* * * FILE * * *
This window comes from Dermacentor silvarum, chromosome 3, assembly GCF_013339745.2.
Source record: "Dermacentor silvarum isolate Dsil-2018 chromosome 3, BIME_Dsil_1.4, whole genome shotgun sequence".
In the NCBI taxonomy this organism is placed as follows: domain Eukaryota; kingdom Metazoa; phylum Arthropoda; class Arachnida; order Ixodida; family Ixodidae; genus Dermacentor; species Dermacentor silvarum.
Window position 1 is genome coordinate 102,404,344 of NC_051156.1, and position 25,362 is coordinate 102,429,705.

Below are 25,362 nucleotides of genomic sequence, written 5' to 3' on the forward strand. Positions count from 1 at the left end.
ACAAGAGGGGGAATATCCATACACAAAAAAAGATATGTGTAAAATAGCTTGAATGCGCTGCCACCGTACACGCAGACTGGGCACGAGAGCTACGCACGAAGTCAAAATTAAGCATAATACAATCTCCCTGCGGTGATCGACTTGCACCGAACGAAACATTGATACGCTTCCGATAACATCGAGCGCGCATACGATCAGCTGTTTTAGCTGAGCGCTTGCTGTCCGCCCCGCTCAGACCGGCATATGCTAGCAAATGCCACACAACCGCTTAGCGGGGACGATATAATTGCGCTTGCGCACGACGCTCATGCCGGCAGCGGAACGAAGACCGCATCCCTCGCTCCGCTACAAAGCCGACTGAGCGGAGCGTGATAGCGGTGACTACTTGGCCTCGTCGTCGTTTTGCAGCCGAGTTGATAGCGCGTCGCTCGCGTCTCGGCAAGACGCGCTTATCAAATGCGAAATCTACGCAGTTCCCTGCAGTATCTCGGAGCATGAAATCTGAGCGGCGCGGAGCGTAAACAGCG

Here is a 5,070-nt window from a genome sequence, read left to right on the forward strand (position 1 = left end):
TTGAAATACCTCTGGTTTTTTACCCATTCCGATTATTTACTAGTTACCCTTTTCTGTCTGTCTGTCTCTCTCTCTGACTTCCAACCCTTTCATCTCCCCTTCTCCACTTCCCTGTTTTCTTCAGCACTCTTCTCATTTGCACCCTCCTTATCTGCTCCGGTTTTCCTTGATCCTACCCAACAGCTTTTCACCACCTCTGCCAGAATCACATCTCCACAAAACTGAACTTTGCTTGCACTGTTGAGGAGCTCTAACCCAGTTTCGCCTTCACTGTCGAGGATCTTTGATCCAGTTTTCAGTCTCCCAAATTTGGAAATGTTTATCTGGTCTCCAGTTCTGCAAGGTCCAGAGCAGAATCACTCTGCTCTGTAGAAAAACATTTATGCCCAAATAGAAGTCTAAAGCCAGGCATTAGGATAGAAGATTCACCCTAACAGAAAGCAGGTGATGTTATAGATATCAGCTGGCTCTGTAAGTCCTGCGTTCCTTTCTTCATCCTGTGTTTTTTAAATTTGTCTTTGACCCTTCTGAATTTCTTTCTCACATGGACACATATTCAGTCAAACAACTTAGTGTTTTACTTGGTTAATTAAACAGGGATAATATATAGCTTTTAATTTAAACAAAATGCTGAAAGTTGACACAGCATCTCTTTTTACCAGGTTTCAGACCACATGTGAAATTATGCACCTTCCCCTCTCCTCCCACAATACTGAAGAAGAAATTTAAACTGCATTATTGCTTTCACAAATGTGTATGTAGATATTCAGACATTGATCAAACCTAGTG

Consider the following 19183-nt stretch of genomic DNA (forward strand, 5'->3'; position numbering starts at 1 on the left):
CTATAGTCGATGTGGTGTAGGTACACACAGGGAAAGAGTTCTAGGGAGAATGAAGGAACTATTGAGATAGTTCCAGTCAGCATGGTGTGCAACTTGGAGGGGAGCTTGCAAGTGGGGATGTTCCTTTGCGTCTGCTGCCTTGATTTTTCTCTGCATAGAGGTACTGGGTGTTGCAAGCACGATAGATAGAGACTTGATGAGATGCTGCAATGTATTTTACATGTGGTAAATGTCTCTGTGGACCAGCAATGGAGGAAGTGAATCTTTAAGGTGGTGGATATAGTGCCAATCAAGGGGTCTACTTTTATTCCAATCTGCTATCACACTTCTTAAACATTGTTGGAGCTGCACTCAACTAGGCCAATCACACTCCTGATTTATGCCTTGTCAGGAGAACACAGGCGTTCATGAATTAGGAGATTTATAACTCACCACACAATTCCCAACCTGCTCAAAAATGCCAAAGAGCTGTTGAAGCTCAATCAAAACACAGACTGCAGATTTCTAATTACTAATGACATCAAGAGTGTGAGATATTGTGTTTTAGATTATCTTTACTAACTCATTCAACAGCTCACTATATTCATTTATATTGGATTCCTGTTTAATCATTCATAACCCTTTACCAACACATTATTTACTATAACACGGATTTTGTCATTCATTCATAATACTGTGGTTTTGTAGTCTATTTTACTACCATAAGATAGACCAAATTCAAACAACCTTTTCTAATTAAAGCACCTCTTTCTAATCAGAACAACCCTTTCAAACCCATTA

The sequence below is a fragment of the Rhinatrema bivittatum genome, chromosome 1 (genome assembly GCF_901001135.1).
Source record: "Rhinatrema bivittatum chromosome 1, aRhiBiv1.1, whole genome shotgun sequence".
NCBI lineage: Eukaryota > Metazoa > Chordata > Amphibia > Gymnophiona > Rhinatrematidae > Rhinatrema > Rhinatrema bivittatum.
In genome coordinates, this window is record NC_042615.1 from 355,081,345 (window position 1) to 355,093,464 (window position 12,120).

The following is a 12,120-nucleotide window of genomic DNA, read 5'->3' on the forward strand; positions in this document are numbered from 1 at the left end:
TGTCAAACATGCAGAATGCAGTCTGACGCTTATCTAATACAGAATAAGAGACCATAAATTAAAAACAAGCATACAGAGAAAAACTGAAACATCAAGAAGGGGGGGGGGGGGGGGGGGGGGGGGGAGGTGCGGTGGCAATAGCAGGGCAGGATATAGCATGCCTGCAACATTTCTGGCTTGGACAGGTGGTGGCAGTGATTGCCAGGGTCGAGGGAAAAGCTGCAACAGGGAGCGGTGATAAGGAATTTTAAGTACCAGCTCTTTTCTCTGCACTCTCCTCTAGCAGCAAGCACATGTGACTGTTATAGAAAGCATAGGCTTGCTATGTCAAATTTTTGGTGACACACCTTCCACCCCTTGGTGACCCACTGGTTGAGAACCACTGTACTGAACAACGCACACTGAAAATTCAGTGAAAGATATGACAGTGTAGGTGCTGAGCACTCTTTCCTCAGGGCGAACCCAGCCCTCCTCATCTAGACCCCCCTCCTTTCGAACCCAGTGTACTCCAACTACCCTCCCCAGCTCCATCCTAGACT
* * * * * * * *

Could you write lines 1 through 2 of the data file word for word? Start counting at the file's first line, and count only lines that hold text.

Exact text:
This window comes from Dermacentor silvarum, chromosome 3, assembly GCF_013339745.2.
Source record: "Dermacentor silvarum isolate Dsil-2018 chromosome 3, BIME_Dsil_1.4, whole genome shotgun sequence".